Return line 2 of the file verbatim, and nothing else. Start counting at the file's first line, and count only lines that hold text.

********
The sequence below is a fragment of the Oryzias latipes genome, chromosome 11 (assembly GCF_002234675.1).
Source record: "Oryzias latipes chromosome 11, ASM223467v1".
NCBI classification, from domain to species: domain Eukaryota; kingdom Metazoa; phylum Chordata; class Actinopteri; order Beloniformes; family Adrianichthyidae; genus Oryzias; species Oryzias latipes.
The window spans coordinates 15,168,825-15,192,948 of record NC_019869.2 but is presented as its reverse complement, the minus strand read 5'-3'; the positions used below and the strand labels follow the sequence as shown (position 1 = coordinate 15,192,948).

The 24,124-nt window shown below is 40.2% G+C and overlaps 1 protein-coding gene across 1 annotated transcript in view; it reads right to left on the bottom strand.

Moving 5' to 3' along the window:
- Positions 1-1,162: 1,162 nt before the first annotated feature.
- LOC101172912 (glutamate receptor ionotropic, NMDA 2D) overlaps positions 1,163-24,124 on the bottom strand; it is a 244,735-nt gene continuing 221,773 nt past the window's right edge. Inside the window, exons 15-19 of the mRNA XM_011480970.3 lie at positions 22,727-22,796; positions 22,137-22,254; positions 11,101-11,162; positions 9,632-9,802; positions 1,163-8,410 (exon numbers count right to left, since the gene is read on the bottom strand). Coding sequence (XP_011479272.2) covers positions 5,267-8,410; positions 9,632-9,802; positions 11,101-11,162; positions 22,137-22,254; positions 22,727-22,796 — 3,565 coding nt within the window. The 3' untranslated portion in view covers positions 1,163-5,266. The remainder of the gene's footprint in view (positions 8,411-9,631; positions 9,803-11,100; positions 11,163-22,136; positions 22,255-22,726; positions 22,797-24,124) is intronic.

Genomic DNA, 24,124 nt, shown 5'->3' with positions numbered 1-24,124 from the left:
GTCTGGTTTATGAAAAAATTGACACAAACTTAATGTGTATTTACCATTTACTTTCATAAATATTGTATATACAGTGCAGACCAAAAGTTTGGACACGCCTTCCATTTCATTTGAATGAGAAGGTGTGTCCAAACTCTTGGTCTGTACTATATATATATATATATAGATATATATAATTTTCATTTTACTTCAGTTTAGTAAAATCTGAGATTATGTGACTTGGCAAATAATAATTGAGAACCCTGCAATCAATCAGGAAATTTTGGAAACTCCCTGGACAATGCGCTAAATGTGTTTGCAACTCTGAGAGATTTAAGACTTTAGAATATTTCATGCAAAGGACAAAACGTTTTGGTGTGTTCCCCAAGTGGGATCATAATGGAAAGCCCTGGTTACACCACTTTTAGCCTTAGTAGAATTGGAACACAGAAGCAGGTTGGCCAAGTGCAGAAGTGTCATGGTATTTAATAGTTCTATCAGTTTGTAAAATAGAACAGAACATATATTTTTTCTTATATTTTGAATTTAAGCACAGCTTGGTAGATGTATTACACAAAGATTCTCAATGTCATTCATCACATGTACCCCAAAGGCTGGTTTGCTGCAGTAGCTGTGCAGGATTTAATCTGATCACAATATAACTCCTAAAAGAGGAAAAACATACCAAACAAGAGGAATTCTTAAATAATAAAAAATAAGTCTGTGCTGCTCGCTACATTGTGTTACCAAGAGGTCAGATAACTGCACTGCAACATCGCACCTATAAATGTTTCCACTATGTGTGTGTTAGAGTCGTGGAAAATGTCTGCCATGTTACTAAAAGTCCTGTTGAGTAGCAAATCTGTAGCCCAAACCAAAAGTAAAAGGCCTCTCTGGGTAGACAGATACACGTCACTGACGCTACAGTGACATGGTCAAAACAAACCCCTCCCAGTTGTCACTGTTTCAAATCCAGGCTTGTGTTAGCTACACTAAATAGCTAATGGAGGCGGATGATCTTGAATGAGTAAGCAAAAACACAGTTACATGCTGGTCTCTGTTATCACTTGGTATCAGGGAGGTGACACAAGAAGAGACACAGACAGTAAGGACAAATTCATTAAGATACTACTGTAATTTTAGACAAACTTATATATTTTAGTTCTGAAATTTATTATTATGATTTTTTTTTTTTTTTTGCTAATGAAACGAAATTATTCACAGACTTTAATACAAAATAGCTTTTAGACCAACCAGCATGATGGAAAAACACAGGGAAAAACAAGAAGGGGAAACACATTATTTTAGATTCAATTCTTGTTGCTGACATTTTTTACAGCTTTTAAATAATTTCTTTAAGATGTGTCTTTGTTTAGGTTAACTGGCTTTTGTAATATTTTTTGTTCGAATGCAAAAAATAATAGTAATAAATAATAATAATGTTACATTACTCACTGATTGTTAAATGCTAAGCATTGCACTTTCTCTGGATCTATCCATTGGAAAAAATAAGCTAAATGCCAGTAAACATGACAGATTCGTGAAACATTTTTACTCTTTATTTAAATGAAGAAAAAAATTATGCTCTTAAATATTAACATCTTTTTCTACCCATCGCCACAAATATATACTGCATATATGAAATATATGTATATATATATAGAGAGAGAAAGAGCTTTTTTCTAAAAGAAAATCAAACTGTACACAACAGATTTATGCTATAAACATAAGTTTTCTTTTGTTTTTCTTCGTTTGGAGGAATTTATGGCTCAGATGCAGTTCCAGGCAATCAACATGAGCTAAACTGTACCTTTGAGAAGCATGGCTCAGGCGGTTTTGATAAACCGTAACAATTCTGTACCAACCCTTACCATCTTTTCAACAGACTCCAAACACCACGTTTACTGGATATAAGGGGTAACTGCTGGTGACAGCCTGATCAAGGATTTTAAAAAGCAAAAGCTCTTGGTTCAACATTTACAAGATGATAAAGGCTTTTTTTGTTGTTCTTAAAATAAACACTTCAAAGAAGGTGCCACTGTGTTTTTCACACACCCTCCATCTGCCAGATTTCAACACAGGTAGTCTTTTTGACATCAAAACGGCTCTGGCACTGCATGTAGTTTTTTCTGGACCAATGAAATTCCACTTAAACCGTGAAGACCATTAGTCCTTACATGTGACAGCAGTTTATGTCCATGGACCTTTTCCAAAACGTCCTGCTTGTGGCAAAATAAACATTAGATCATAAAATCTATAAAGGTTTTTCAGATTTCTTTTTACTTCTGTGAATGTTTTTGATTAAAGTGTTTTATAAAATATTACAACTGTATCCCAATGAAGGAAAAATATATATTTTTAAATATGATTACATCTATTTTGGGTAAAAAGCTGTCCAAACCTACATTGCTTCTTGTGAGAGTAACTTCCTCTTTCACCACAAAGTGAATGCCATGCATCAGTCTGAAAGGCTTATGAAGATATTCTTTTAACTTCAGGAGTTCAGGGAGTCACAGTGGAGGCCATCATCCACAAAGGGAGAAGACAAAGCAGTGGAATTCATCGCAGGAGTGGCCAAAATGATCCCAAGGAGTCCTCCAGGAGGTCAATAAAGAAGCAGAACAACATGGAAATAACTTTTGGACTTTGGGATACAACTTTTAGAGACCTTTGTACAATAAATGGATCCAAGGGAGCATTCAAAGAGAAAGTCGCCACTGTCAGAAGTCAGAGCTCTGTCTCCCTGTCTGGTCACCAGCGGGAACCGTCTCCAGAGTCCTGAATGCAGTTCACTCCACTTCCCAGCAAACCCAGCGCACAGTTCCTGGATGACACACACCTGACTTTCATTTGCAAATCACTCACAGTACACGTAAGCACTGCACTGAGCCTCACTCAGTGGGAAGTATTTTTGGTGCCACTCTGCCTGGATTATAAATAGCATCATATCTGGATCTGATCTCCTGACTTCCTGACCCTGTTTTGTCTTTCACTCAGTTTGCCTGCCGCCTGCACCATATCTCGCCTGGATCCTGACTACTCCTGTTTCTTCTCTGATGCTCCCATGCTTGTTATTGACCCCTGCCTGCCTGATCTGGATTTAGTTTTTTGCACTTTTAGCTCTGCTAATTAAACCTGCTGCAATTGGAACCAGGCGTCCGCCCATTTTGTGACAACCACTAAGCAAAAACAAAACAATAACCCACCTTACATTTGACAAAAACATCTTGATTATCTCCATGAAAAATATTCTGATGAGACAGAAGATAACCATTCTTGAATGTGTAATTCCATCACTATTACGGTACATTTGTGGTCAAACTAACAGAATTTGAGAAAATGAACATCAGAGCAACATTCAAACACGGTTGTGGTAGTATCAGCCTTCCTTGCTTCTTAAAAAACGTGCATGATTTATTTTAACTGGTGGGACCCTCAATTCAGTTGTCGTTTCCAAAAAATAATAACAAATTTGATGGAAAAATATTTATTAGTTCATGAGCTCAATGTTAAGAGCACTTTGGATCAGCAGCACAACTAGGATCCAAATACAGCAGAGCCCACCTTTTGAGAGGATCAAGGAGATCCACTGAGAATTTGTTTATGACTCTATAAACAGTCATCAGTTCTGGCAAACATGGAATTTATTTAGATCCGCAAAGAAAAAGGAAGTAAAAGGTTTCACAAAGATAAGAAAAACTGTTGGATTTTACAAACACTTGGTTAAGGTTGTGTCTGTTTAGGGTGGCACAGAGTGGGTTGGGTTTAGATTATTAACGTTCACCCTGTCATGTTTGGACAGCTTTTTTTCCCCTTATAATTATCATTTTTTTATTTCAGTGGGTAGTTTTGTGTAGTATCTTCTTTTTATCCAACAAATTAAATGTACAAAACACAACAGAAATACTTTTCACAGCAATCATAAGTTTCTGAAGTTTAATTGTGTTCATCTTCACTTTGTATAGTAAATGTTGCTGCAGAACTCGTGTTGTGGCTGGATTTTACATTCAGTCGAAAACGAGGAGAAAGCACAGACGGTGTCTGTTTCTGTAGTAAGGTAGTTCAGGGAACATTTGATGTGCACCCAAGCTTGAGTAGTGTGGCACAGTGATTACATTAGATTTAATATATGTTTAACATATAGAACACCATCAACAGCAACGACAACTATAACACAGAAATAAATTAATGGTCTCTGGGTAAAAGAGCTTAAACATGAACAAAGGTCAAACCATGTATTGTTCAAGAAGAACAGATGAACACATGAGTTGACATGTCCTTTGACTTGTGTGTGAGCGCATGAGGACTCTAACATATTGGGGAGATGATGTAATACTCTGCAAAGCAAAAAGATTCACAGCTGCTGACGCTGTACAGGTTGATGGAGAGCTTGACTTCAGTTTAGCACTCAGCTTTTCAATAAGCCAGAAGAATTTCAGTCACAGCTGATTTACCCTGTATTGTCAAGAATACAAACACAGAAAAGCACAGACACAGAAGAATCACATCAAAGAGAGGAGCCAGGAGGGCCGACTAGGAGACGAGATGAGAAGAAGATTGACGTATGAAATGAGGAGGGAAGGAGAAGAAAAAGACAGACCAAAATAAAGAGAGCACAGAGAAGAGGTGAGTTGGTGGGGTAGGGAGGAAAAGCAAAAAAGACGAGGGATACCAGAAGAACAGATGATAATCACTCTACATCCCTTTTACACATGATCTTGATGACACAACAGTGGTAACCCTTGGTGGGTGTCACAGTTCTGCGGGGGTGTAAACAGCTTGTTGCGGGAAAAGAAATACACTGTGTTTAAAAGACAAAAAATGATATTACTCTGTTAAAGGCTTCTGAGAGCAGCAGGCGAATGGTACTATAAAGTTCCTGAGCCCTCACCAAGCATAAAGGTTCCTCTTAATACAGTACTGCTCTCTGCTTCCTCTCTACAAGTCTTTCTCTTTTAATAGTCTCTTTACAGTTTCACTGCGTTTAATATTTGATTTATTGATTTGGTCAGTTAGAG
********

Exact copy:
Source record: "Oryzias latipes chromosome 11, ASM223467v1".